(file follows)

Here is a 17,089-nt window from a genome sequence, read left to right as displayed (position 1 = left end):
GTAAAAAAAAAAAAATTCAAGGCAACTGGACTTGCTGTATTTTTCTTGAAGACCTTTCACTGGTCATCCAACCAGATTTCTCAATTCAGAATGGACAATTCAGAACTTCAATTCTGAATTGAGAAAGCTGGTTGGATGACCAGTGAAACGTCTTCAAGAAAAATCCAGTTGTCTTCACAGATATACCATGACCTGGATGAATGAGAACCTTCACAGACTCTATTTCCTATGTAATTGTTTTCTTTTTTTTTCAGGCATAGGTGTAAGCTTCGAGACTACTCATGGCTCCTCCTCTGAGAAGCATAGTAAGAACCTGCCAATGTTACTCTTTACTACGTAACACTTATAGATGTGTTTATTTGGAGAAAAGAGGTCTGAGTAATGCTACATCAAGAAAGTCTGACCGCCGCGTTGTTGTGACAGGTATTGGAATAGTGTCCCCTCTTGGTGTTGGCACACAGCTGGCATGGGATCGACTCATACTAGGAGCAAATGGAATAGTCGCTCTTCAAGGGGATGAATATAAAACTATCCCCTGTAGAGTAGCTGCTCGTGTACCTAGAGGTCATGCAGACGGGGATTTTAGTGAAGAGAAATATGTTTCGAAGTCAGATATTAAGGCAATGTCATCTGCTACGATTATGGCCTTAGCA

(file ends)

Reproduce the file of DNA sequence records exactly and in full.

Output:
Here is a 17,089-nt window from a genome sequence, read left to right as displayed (position 1 = left end):
GTAAAAAAAAAAAAATTCAAGGCAACTGGACTTGCTGTATTTTTCTTGAAGACCTTTCACTGGTCATCCAACCAGATTTCTCAATTCAGAATGGACAATTCAGAACTTCAATTCTGAATTGAGAAAGCTGGTTGGATGACCAGTGAAACGTCTTCAAGAAAAATCCAGTTGTCTTCACAGATATACCATGACCTGGATGAATGAGAACCTTCACAGACTCTATTTCCTATGTAATTGTTTTCTTTTTTTTTCAGGCATAGGTGTAAGCTTCGAGACTACTCATGGCTCCTCCTCTGAGAAGCATAGTAAGAACCTGCCAATGTTACTCTTTACTACGTAACACTTATAGATGTGTTTATTTGGAGAAAAGAGGTCTGAGTAATGCTACATCAAGAAAGTCTGACCGCCGCGTTGTTGTGACAGGTATTGGAATAGTGTCCCCTCTTGGTGTTGGCACACAGCTGGCATGGGATCGACTCATACTAGGAGCAAATGGAATAGTCGCTCTTCAAGGGGATGAATATAAAACTATCCCCTGTAGAGTAGCTGCTCGTGTACCTAGAGGTCATGCAGACGGGGATTTTAGTGAAGAGAAATATGTTTCGAAGTCAGATATTAAGGCAATGTCATCTGCTACGATTATGGCCTTAGCA